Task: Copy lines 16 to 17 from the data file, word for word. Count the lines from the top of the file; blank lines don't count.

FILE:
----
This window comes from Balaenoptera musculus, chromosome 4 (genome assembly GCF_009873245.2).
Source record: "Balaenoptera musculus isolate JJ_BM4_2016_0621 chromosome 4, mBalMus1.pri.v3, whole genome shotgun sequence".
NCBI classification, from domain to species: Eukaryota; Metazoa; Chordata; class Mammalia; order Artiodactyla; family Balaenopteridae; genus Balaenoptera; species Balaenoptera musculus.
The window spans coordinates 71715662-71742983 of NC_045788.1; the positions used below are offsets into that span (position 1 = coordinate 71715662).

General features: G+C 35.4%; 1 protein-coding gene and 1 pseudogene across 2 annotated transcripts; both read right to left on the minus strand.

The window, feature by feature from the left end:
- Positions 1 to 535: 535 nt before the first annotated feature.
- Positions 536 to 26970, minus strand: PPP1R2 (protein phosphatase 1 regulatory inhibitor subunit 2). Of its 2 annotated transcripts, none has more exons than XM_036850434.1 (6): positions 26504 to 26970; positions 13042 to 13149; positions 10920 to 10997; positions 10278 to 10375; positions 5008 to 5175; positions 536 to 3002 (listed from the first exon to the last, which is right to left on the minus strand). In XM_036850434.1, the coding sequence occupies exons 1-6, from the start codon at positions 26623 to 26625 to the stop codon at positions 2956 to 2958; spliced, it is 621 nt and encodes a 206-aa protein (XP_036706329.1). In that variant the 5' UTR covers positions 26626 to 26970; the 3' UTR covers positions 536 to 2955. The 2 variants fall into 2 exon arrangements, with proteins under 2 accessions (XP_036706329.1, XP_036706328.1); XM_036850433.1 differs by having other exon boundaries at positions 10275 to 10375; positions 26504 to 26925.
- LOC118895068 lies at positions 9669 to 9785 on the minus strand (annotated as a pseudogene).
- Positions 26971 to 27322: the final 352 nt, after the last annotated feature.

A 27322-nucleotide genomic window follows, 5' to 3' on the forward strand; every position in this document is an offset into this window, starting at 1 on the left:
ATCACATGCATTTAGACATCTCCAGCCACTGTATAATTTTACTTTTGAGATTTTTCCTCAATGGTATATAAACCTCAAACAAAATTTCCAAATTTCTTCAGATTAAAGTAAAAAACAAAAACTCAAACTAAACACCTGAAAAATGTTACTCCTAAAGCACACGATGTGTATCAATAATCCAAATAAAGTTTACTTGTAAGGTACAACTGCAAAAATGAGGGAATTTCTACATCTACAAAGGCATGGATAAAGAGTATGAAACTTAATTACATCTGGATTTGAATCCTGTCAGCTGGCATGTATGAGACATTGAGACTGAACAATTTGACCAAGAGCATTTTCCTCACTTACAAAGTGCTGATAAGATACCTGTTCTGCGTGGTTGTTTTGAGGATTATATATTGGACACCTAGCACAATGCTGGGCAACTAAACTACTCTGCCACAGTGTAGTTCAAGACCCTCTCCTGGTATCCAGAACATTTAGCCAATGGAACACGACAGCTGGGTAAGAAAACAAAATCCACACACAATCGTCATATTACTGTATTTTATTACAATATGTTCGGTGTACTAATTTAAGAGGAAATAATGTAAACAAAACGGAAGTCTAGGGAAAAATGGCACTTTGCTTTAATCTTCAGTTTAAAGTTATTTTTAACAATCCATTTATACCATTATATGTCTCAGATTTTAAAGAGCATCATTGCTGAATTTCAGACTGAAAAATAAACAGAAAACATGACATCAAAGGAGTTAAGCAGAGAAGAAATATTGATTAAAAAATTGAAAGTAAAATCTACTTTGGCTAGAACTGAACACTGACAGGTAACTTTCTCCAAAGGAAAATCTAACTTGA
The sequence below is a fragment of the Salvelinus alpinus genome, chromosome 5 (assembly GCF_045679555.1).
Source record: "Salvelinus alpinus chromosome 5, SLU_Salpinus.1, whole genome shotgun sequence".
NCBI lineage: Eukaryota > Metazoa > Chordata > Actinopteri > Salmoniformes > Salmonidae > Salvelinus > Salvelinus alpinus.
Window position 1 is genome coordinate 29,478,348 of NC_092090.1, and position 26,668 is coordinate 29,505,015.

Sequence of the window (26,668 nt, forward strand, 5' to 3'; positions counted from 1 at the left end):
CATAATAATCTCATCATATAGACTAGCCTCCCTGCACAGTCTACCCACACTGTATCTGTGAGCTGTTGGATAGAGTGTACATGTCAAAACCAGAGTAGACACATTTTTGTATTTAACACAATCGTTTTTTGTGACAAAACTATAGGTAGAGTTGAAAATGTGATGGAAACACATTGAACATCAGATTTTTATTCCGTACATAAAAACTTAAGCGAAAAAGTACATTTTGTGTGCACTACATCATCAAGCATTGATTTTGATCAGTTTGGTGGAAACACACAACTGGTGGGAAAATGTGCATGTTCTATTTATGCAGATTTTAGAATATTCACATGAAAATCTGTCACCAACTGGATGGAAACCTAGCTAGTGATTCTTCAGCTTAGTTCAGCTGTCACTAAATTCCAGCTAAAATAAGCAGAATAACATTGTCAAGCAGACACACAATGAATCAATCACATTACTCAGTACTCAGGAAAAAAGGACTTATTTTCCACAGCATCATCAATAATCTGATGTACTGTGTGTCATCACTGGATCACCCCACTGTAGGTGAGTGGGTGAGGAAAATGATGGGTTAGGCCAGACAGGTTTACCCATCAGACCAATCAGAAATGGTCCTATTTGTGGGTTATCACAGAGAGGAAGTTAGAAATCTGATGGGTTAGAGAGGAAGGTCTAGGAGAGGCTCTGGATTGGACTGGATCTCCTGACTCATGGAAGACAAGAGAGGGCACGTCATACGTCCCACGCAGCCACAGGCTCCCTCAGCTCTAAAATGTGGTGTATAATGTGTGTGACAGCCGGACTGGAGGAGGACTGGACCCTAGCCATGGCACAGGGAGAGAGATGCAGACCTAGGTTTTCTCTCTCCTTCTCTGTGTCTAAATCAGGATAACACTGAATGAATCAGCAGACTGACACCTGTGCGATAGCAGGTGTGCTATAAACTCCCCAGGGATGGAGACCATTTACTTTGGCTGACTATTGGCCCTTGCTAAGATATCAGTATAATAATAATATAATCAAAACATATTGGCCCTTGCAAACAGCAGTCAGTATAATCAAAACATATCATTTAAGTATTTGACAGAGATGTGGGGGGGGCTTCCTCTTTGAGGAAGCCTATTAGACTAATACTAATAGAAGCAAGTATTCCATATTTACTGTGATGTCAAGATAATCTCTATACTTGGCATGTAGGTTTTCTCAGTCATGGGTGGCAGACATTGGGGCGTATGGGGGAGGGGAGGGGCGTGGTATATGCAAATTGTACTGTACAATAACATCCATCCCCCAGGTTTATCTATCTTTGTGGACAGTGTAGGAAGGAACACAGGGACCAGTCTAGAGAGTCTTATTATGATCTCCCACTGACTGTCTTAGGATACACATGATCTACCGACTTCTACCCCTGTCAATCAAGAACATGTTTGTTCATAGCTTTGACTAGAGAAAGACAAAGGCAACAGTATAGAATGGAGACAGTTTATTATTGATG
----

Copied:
Window position 1 is genome coordinate 29,478,348 of NC_092090.1, and position 26,668 is coordinate 29,505,015.

Sequence of the window (26,668 nt, forward strand, 5' to 3'; positions counted from 1 at the left end):